Per the Metropolitan Museum of Art, "Johann Michael Maucher was the most famous member of a Schwabian family of ivory, wood, and amber carvers. He specialized in decorating gunstocks in intricately carved walnut inlaid with panels of ivory worked in relief depicting hunting subjects and allegorical figures. Firearms with such luxurious decoration presumably were valued more for their artistic virtuosity than for their practical use as sporting arms." Johann Georg Maucher, Johann Michael Maucher's father, owned a gunshop, and his brother Christopher was also a gunsmith and stock carver. In addition to sporting arms, he also carved firearm accouterments, sword handles, and other items. They were meant as art pieces for display. In 1689, Maucher fled to Augsburg due to accusations of counterfeiting money. One of his famous rifles was presented to Emperor Leopold I in 1688 and is one of the two Maucher rifles in the MET's collection. It is worthy of close inspection and comparison to the current pistol as its carving qualities certainly bear a resemblance to this pistol. Another famous rifle owned by Prince Adam Andreas von Liechtenstein (1657-1712) remains in the royal collection and is also shown in a still life painting from the end of the 17th century by Dirk Valkenburg (see p. 16-18 of "Firearms from the Collections of the Prince of Liechtenstein" by Stuart W. Pyhrr). Toward the end of Maucher's life, he moved to Wurzburg and lived there from 1693 until his death in 1701. Metropolitan Museum Curator Emeritus Stuart W. Phyrr previously indicated that the mate to this pistol is in the collection of Palazzo Odescalchi in Rome. While Maucher's work is represented in collections like the MET's, his work is exceedingly hard to acquire, and there are only approximately 30 firearms by this great artist extant, many removed from the public marketplace. It is reported that only three pistols by Maucher pistols are in America. Aside from this pistol, the only others known are a pair from the Joseph Kindig Jr. Collection subsequently owned by Herbert G. Ratner Jr. The stock-work carving is really what sets this pistol apart. Along the sides of the forend are inlaid panels with relief carved scenes of dogs and prey among scrollwork. The ramrod entry is carved with a bestial head and checkered pattern. The midsection at the front of the lock features a merman and mermaid clasping hands. The inlaid sideplate is particularly elaborate and includes a primary scene of a group of dogs attacking a stag with one of the dogs being gored, one biting at the shoulder, another biting the hind quarters, and the final dog clamping down on one of the rear legs. Behind the last dog is a nicely carved tree, and at the front in fine relief are a hunter and lady on horseback cut in relief so that they are in the background and executed in stunning fashion. The top of the wrist is carved in relief with a mounted hunter blowing a horn with a pair of pommel holsters and sword on his horse. The balance of the wood is carved with scroll and floral patterns. The hunting patterns are similar to designs by famous 16th century Swiss engraver Jost Amman. The sides of the wrist have inlaid "stirrups" with floral carving, and the pommel is an extraordinary carved bust of a mounted soldier or officer with a thick mustache, curly hair, partially agape mouth with detailed teeth, masks on the armor on his shoulders, additional masks on the roundels of the chin straps, double headed reichsadlers on the sides appropriate for the various components of the Holy Roman Empire, and feathers along the crest. The smoothbore, cannon style barrel has bands at the muzzle and mid-section, ribbed breech section, and no sights. The lock has extensive floral scroll engraving. The ramrod tip, single ramrod ferrule, and trigger guard are iron. Provenance: Christie's London, 15 Dec. 2022, Lot 163; The Collection of Joe M. Wanenmacher Jr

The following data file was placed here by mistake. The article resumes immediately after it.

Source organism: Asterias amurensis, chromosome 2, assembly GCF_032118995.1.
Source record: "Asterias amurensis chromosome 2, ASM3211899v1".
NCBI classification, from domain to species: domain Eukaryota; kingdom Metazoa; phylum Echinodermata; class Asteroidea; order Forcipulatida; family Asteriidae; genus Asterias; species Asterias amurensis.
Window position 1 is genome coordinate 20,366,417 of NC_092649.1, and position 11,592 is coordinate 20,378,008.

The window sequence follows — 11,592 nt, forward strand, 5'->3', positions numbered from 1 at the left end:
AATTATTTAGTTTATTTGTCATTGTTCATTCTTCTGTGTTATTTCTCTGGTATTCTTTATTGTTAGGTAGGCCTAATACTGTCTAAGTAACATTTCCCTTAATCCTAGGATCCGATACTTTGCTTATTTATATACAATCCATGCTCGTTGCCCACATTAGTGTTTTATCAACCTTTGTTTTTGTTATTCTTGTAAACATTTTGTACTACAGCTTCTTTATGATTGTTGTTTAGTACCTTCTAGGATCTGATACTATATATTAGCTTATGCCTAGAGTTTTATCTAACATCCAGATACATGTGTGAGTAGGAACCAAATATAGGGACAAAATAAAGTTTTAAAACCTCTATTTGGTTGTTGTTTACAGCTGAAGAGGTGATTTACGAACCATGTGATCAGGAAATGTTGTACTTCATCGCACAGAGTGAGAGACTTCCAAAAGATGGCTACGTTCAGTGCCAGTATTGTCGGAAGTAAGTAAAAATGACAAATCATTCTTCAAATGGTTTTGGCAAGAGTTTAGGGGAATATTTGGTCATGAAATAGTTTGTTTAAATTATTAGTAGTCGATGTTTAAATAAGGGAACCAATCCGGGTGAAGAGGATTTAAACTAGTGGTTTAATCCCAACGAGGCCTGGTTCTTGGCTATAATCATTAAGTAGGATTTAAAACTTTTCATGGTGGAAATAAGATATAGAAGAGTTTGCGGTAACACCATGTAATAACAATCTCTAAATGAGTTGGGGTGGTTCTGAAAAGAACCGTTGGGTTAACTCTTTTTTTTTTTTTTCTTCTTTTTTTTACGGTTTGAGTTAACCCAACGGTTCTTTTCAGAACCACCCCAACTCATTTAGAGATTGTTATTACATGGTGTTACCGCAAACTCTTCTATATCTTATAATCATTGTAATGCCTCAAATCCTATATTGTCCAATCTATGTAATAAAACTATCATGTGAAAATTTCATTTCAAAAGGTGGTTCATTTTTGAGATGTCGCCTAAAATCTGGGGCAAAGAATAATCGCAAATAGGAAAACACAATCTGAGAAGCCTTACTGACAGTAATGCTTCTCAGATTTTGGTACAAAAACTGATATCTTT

Fine with mottled gray patina and mild pitting on the metal. The right forend panel is an expertly executed replacement as noted in the prior catalog listing and has only subtle differences in carving and coloration and some slight fill towards the lock end. The rest of the stock is fine and retains beautiful carving and details, some faint signs of small repairs, scattered small insect holes, a few faint cracks, excellent details and natural tones and patina on the antique ivory inlays and pommel, and mild overall wear. Mechanically fine. This is an incredibly rare and stunning 17th century flintlock pistol with absolutely exceptional carving throughout.